WA Legal Roundup: Division II
Pugh was charged with assault after striking a police officer. He plead guilty and his guilty plea was entered. Prior to sentencing he moved to proceed pro se, which was granted and then moved to withdraw his guilty plea. The trial court denied his motion to withdraw his guilty plea; he was sentenced to nine months and now appeals arguing that his stand in counsel was ineffective in failing to get affidavits to support his motion.
The appellate court ruled that Pugh failed to present any evidence to show a manifest injustice and therefore the trial court did not abuse its discretion in denying his motion. They relied on his plea hearing transcript in which he stated his guilty plea was made freely and voluntarily. Moreover a forensic evaluation found that Pugh was competent to stand trial.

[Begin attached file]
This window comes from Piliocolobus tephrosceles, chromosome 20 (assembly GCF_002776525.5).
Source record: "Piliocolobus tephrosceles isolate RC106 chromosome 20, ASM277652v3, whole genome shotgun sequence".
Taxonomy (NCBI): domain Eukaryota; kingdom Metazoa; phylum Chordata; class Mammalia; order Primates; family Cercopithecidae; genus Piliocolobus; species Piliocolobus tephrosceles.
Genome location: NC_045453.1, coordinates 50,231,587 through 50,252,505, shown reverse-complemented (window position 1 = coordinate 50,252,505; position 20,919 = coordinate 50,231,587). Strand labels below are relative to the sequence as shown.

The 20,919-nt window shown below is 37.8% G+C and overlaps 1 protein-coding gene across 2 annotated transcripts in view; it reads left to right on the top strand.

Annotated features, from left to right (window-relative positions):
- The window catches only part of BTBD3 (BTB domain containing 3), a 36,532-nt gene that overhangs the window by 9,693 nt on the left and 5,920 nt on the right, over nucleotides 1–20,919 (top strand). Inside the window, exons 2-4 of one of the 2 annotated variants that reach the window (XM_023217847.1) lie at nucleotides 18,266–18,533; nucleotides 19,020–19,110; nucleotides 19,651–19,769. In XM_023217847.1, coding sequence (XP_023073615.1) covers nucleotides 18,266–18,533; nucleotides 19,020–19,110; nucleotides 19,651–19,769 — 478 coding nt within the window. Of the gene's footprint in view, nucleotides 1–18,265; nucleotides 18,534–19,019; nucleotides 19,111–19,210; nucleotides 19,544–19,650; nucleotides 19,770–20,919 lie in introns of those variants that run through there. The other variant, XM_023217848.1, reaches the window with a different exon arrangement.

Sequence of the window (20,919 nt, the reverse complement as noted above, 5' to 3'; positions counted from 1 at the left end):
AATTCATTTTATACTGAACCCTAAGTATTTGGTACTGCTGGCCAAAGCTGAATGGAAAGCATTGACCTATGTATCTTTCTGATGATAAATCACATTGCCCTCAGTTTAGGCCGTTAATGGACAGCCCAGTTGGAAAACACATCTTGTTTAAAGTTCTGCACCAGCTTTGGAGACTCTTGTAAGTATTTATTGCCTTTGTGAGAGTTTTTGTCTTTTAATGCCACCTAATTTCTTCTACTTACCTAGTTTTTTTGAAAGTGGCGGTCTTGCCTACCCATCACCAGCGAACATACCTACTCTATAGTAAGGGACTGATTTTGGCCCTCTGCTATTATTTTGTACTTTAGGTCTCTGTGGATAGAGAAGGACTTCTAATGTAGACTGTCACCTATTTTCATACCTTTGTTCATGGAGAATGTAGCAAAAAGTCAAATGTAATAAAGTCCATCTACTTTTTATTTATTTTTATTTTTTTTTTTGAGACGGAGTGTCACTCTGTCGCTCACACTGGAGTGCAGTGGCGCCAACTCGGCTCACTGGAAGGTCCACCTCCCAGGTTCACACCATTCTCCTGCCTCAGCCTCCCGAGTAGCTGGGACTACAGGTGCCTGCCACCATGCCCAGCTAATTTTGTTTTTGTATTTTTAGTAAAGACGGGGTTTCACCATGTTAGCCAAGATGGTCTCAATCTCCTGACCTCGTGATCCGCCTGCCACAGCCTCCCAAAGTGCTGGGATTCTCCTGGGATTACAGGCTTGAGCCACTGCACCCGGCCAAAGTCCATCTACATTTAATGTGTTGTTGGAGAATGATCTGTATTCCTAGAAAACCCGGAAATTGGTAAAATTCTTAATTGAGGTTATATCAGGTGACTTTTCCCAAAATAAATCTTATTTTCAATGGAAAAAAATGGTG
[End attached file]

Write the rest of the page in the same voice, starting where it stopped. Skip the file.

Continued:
Moreover, the court found that once a criminal defendant exercises their right to self- representation they cannot later come back to allege ineffective assistance of counsel, however, one can allege ineffective counsel of a standby counsel if a limited duty or obligation owed to the pro se was violated. The appellate court found that Pugh’s standby counsel did not owe him a duty to obtain affidavits or get witnesses to support his motion to withdraw his guilty plea.